If someone said, “I caught a good-size shellcracker,” you would have an idea about the size of the fish.
Occasionally, a comparison of a fish to a bit of human anatomy can help; for example: “That shellcracker was a two-hander” or “That bass was as big around as your thigh.” As far as systems go, it works.
But from time-to-time, this custom is inadequate for the task. For instance, what if the fish is a 72-pound catfish, and the closest anatomical equivalent is the breadth at the shoulders of a 5-foot-11, 240-pound man? Does ‘big catfish’ cut mustard when we’re talkin’ ‘like in the Bible’ big?
J.R. Watson, a 42-year-old fisherman from Converse, knew that something strange was happening at night on the trotline he’d strung near his house on Toledo Bend Reservoir. Over the past couple of weeks, many of his hooks were being straightened out and broken, so he added some beefier tackle, staging 500-pound braided lines and 12/0 circle hooks that he baited with bluegill.
The next day, Watson loaded his micro pontoon boat with his gear and set off to check his lines.
Within minutes, he was tugging on the end of his set.
“I could tell by where my markers were that there was something big on the other end,” Watson said, “so I eased the line back down, and went back to my house to get my big net.”
A few minutes later he was working his line, foot by foot, stage by stage, the way he always does. He assumed he had a giant gar on the line.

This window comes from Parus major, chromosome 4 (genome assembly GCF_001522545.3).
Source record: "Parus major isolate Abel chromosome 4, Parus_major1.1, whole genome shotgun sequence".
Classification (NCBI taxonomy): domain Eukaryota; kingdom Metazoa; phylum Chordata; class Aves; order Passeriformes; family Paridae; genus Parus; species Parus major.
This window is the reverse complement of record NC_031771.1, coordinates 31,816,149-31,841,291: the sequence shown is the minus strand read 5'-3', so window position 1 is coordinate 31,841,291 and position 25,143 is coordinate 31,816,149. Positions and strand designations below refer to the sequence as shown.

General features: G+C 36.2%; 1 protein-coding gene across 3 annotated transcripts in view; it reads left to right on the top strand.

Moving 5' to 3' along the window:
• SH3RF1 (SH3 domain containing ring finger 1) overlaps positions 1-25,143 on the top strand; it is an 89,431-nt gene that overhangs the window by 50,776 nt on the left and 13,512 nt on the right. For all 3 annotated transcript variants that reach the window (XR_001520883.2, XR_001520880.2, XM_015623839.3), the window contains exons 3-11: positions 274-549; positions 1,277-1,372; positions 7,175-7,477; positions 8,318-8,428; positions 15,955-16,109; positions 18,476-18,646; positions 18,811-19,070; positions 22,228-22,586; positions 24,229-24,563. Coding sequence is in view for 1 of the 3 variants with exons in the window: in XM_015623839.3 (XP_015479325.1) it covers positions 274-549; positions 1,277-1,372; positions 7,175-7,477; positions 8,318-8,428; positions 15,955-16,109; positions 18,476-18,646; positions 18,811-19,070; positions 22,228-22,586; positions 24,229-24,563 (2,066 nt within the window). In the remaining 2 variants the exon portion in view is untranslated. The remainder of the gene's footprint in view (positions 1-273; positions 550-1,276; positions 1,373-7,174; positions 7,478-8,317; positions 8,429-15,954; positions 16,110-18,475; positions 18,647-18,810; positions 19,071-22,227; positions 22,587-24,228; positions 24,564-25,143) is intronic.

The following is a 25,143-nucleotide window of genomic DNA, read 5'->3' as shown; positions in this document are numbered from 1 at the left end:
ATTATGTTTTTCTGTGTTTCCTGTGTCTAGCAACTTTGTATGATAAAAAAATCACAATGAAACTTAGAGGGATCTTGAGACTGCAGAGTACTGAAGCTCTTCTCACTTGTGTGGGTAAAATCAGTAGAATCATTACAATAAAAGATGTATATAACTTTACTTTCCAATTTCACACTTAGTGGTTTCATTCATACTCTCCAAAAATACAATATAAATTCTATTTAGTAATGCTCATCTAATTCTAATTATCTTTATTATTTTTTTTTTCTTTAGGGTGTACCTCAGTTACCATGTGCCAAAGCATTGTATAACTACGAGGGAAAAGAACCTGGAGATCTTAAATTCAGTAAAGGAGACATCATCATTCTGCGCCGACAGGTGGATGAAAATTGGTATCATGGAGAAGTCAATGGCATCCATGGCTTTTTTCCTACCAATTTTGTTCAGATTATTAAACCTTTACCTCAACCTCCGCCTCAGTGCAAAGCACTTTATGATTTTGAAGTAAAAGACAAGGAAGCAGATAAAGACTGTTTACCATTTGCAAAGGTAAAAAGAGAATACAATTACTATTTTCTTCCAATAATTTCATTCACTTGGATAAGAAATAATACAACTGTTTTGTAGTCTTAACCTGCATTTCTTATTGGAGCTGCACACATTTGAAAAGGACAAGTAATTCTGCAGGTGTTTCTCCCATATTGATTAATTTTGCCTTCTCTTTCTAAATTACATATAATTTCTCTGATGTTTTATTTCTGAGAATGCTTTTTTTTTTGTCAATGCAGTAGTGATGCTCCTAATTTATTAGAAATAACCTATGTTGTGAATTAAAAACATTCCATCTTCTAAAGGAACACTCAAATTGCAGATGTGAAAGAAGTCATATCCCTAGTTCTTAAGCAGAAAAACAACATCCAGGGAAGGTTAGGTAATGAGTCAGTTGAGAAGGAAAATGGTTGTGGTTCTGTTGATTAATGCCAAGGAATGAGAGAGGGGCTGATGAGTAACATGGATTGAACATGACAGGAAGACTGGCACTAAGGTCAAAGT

A biggun on the line
As he drew closer, Watson thought he could make out a shape in the murk, but he wasn’t sure what he was seeing. He kept looking for the long, powerful body of a big gar, but this was something else.
What in the world?
“When I saw what it was, I basically panicked,” Watson said. “I knew the fish would hardly fit in the net, and I was out there in a Pelican 10E, a little plastic pontoon boat.
Watson played the giant catfish for what must have seemed like an eternity.
“I just kept playing it and wearing it down,” he said. “Finally, I got its head over into the net, and I just lunged over the side of the boat and grabbed the other side of the net and pulled it over into the boat.
“When I leaned over to cut the line, I happened to look down,” Watson said, “and that black seam (where the two halves of the plastic pontoons are joined) was underwater, and I knew that if that seam was underwater, water was getting into the pontoons.”
After he cut the line, he scooted as much gear and fish as he could to the other side of the boat to try to balance the weight. “I left its head in the net, because I knew if it started to kick, it would knock me, my seat, and everything out of the boat.”
“Pelican says that the boat won’t sink because the pontoons are supposed to have Styrofoam in them,” Watson said, “but I didn’t want to find out.”
Getting the cat weighed
Luckily, he made it to shore with the fish, his gear and the boat, but Watson doesn’t credit luck with what happened on the water that day. “It was just a God-gift is all I know,” he said, “because there is no reason that I should have even got that fish into that little boat.”
“The only way I had to weigh (it) was on bathroom scales, so I weighed myself, and then weighed myself holding the fish. I did the math, and it came out to 72 pounds.”
Watson is 5-foot-11 and 240 pounds.
“The head of that fish is as wide as my chest,” he said. “I told my wife that I’d have been upset if I had to throw back my fish to save my boat.
She said: ‘You would have sunk that boat before you turned that fish loose.’”
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